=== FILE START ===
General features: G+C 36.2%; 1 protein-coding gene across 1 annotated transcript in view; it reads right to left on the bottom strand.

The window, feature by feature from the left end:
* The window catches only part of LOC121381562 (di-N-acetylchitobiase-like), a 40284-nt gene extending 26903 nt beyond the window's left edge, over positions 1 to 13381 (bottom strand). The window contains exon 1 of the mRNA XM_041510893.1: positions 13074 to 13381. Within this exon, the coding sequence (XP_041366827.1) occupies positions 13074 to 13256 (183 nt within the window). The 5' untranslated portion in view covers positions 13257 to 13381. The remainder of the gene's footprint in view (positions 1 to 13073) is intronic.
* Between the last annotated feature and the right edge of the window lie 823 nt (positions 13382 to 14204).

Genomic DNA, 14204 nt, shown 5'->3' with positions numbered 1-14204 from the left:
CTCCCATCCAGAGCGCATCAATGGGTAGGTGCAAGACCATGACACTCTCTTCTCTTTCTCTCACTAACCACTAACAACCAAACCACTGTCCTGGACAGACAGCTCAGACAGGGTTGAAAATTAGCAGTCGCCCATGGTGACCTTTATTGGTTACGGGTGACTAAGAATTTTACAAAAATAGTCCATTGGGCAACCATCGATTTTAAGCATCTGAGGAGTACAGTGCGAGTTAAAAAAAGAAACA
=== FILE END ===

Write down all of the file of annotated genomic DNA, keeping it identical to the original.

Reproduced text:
General features: G+C 36.2%; 1 protein-coding gene across 1 annotated transcript in view; it reads right to left on the bottom strand.

The window, feature by feature from the left end:
* The window catches only part of LOC121381562 (di-N-acetylchitobiase-like), a 40284-nt gene extending 26903 nt beyond the window's left edge, over positions 1 to 13381 (bottom strand). The window contains exon 1 of the mRNA XM_041510893.1: positions 13074 to 13381. Within this exon, the coding sequence (XP_041366827.1) occupies positions 13074 to 13256 (183 nt within the window). The 5' untranslated portion in view covers positions 13257 to 13381. The remainder of the gene's footprint in view (positions 1 to 13073) is intronic.
* Between the last annotated feature and the right edge of the window lie 823 nt (positions 13382 to 14204).

Genomic DNA, 14204 nt, shown 5'->3' with positions numbered 1-14204 from the left:
CTCCCATCCAGAGCGCATCAATGGGTAGGTGCAAGACCATGACACTCTCTTCTCTTTCTCTCACTAACCACTAACAACCAAACCACTGTCCTGGACAGACAGCTCAGACAGGGTTGAAAATTAGCAGTCGCCCATGGTGACCTTTATTGGTTACGGGTGACTAAGAATTTTACAAAAATAGTCCATTGGGCAACCATCGATTTTAAGCATCTGAGGAGTACAGTGCGAGTTAAAAAAAGAAACA